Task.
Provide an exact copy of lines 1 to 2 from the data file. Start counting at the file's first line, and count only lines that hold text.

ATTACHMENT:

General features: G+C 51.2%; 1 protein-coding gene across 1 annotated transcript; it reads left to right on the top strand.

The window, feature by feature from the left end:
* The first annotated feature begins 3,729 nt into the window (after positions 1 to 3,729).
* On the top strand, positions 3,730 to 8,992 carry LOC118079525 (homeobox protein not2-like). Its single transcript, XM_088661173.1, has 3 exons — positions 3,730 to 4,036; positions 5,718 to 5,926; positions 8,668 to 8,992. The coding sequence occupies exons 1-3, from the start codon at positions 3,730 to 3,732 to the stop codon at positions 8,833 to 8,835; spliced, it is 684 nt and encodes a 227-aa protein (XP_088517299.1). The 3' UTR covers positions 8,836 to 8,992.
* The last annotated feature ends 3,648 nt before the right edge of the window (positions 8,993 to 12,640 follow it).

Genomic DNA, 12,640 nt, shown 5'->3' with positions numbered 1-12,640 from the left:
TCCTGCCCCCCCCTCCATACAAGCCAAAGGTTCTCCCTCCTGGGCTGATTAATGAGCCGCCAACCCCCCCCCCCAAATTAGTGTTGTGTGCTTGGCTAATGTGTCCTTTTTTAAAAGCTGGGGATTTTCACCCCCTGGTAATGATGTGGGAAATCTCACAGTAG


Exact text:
General features: G+C 51.2%; 1 protein-coding gene across 1 annotated transcript; it reads left to right on the top strand.

The window, feature by feature from the left end: